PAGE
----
Let do some quick tests. This is not a hardware website where reviewers are doing hours of testing. Those are my own quick tests. I’m doing this for fun.

The Macbook is doing

  1. Final cut pro 4K export. This is using the CPU and the GPU;
  2. Permute HEVC encoding. This program is only using the CPU. The story is that ffmpeg isn’t using the GPU because of the low video quality in HEVC;
  3. Quicktime screen recording. This program always pushes the GPU frequency up to the maximum 1.1Ghz.

You can see that the processor is using around 30 watts. The GPU is running at 1.1 GHz and the CPU is running around 2.7 Ghz. Still in Turbo boost mode. I still get more CPU processing power than I paid for. But I don’t get the full 2.9 GHz.

Macbook Pro 13 inch running Final cut pro export. Permute HEVC encoding and screenrecord
Macbook Pro 13 inch running Final cut pro export. Permute HEVC encoding and screenrecord

Furmark is known as the GPU killer. It pushes the limit of your GPU. If your GPU can run a long time at a high load and a high temperature. Then you can assume it’s a stable and good GPU. It will be not the first time that a GPU is killed by the Furmark. So be careful.

  1. Final cut pro 4K export. This is using the CPU and the GPU
  2. Permute HEVC CPU encoding.
  3. Furmark running at 1024×640

This is interesting to see. The CPU is running now at 2.1 GHz. That’s under the base clock speed of 2.4 GHz. The GPU is running at 0.95 GHz. Lower than the maximum speed of 1.1 GHz. Is the processor throttling?  And that is something I want to know. Why is the processor not running at full clock speed? The total power consumption of the processor is 26 watt. Lower than the previous test.

Is there another reason why the processor is running slower. Is Furmark using all the memory bandwidth and the processor forced to run slower to keep up with the memory requests? But nobody will run Furmark in real life. So this is not an honest test.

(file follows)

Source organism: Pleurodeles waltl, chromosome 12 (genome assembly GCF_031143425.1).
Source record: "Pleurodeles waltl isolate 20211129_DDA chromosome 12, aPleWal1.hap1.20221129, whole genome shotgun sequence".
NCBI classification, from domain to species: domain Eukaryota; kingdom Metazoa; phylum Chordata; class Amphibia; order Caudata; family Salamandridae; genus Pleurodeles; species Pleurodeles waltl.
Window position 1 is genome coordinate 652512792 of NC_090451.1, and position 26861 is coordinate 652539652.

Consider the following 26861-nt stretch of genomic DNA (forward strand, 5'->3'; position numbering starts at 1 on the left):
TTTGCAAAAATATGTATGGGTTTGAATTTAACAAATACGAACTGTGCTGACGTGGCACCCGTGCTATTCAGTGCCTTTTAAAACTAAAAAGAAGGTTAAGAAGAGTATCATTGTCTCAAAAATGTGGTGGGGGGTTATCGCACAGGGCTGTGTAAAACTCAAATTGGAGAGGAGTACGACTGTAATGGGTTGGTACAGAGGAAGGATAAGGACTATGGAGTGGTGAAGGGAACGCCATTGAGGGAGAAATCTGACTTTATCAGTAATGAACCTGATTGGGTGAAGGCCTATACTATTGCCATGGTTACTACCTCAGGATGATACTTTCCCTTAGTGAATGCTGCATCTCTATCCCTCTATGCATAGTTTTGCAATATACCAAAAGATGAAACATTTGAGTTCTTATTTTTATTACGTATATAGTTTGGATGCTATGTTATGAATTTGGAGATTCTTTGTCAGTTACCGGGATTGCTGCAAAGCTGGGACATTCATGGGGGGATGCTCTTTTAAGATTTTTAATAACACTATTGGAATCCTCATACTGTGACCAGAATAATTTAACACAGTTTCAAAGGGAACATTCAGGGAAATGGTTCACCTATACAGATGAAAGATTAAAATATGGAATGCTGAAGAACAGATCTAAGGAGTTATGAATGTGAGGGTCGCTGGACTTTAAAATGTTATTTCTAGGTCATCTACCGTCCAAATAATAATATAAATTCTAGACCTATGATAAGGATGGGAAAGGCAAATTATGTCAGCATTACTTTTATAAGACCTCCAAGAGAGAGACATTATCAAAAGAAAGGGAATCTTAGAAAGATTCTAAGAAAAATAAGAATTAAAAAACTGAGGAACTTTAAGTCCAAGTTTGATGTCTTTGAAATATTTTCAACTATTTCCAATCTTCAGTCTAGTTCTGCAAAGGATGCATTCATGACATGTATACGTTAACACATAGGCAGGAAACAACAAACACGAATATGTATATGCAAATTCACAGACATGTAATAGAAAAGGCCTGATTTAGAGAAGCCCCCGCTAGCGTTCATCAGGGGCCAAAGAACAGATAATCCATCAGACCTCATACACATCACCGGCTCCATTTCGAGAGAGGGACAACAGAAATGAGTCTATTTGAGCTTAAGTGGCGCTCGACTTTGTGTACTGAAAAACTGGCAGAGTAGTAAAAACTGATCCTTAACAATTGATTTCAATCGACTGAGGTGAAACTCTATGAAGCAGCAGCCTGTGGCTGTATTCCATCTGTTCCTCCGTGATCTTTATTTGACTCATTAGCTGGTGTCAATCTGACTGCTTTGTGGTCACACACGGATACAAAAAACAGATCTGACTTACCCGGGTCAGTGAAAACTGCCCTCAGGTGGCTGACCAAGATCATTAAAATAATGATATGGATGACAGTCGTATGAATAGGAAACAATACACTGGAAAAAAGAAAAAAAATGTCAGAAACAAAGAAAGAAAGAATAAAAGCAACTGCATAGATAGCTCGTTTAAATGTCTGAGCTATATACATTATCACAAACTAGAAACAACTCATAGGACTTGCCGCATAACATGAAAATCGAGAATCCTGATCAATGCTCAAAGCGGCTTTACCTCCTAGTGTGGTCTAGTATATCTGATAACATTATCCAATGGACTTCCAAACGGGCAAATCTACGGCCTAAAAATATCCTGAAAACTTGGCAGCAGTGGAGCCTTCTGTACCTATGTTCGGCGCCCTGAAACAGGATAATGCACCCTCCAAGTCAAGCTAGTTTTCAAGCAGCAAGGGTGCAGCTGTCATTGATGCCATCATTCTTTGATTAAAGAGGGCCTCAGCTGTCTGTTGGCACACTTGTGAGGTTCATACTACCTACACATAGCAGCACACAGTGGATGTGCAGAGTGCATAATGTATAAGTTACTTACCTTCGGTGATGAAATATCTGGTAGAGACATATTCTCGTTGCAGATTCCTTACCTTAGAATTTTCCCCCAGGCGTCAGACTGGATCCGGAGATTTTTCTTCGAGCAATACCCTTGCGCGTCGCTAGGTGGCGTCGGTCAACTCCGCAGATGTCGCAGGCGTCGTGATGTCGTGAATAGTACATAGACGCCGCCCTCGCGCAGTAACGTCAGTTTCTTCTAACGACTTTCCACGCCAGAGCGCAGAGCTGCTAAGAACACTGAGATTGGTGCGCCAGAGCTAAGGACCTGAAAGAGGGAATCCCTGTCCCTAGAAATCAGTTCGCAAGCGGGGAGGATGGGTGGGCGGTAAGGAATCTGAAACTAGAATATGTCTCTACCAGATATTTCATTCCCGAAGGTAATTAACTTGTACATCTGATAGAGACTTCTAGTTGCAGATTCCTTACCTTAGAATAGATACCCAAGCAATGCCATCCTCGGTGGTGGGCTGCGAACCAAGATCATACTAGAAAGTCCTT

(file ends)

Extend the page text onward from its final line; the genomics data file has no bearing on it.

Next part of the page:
Macbook Pro 13 inch running Final cut pro export. Permute HEVC encoding and furmark
Macbook Pro 13 inch running Final cut pro export. Permute HEVC encoding and furmark

After four years I have to realize that my MacBook Pro is an old machine. Its a great machine for my daily life. But for hardcore calculations, I can feel the machine is sludgy. If I do one task at the time the machine can keep up with my needs. Most video encoding I’m doing when I’m at sleep or when I’m not behind the computer. It takes some time. But I will get there.

The small adjustments I did to let the machine runs cooler is helping. The machine feels snappier because I replaced the thermal paste. The machine feels cooler because of the fan and the stand. The stand also improved in handling the machine better.


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We are trying to design a heat pipe with a heat sink for a laptop computer. Do you know the dimensions of the heat pipe and heat sink used in 16 inch MacBook Pro. I am getting those dimensions nowhere and would really appreciate if you help me with those.

I’m sorry. I don’t own a 16″ Macbook Pro. So I can’t help you with that information. You should try the ifixit website. They did a teardown of the MacBook Pro 16″